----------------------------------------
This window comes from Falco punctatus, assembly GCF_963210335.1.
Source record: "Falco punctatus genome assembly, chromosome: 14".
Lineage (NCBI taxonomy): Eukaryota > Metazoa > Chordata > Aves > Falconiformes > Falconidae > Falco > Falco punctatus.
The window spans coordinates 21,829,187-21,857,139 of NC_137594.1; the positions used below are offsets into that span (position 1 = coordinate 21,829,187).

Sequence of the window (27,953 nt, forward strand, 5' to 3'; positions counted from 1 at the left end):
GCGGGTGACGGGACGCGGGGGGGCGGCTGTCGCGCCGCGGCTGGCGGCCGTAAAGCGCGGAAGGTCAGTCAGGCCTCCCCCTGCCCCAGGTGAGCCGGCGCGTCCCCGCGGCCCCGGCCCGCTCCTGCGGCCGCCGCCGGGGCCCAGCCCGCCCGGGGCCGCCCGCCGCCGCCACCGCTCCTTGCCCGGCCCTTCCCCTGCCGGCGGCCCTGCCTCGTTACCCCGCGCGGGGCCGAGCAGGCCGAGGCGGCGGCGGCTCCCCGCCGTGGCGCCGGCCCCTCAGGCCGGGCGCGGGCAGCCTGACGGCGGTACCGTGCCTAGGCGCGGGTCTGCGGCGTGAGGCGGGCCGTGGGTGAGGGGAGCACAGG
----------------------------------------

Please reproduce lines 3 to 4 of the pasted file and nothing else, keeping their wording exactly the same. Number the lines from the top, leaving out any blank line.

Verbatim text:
Lineage (NCBI taxonomy): Eukaryota > Metazoa > Chordata > Aves > Falconiformes > Falconidae > Falco > Falco punctatus.
The window spans coordinates 21,829,187-21,857,139 of NC_137594.1; the positions used below are offsets into that span (position 1 = coordinate 21,829,187).